Monday, April 03, 2006

Pro Hart and the “elites”

NEWFSLASH: Australia’s “elites” do not, for whatever reason, include (i) journalists from the Australian, or (ii) the mincing millionaire (= Sydney eastern-suburbs home-owner) David Flint. Conversely, I most assuredly belong to the “elites”.

Hence, I hereby make an open offer to all Australian journalists, and David Flint: trade places with me. As it happens, I am qualified to do both types of job (journo and fruity lawyer-about-town), so what have you got to lose, people? In return for your trading *up* to my “elite” life (income of $10k/year, rent $110/week, no assets), I will happily handover all my current privileges to you, and then eke out an existence as a full-time employed person and/or Sydney home-owner.

David Flint’s definition of “elites” is at least partially transparent: if you’re a republican, then you’re definitely one of them, while if you’re a monarchist (like Pro Hart apparently was), then you’re one of the non-elites – just like Flint himself:

A strong supporter of Australians for Constitutional Monarchy, [Pro Hart] distrusted all elites, including of course, republicans.

Wealth, class, sexual orientation etc, seem to count for nothing in this schema. However, I’d be fairly certain that a survey of GenX (but not boomer) republicans would see them as poorer than GenX monarchists. In any event, who in my generation actually cares about republic vs monarchy at the moment? Not me: I reckon that unemployment, and “pig-isotope” John selling uranium to a bellicose China, are rather more pressing concerns, for starters.

Meanwhile, Australian journalists seem to have divined – rather more sensibly, IMO – that being “elite”, or not, is largely to do with how one plays and/or is played by baroque games of inter-personal etiquette. Hence the Oz’s focus in recent days on who, if anyone, among Australia’s top public-gallery curators (i) was invited by Pro Hart to his exhibitions, and (ii) snubbed such an invitation.

The answer to the first appeared to be clear, at least on Wednesday: no one. If federal Community Services Minister John Cobb can be regarded as a proxy voice for Hart here, the reason for such non-invitations was an etiquette stand-off: Hart (or at least Cobb) believed that, as an Australian icon, Pro Hart’s work spoke for itself and it was therefore “an outrage that the [NGA would be] soliciting invites to art shows” (same URL). OTOH, the NGA’s implicit position – which seems reasonable enough to me, but then I’m just an “elite” – is that any artist wanting tens-of-thou-plus of taxpayer money spent on their work should expect to go through a few, smallish hoops first.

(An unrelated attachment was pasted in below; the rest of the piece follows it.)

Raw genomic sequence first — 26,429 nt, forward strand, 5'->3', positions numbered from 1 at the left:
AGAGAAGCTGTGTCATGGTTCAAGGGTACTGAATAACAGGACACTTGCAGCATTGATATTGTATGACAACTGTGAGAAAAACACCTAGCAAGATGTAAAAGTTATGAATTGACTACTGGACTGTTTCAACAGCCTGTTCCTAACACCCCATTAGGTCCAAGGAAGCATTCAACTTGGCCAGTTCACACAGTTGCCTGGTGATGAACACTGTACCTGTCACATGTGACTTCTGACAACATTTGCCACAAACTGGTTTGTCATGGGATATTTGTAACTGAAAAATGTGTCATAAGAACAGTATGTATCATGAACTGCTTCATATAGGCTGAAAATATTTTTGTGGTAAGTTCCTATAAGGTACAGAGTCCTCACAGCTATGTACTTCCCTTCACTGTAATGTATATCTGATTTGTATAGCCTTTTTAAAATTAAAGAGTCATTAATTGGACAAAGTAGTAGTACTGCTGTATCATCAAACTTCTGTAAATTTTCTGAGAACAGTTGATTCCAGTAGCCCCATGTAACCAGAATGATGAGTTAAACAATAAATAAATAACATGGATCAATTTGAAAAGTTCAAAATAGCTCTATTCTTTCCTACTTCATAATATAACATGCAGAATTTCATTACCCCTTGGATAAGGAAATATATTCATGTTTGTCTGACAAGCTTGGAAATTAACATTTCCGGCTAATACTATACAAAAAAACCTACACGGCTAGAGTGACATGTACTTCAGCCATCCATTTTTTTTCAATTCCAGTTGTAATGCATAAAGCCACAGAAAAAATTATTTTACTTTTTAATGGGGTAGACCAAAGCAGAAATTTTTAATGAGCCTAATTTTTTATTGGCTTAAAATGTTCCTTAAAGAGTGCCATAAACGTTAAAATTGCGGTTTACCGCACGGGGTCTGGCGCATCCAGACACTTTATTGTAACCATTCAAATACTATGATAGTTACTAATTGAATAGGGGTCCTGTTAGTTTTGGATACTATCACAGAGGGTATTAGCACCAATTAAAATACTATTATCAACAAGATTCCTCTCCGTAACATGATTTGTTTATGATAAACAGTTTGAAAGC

Until Saturday, this plausible-enough etiquette stand-off seemed to be the Oz’s definitive take on Pro vs the elites. In a stunning turnaround (although curiously unnoticed by anyone at the Oz), the story then became that, far from their being any etiquette stand-off, Hart had inundated Australia’s top public galleries with invitation to his shows, only to be “constant[ly] reject[ed]”:

“But 20 years of inviting the nation's art museums to Hart exhibitions failed to draw a single acceptance. In the art world, that is a serious snub, as a director or curator at an opening automatically imbues the artist with cachet”.

Diddums, Pro. If there’s a hell, I’m sure that its backdrop looks a lot like one of your lame Drysdale-copycat works. So I hope and trust you got the invitation thing right this time, for your afterlife. HINT: I’m pretty sure *they* invite you. It would sure be a bitch to get snubbed at the gates of your own eternal gallery, eh?

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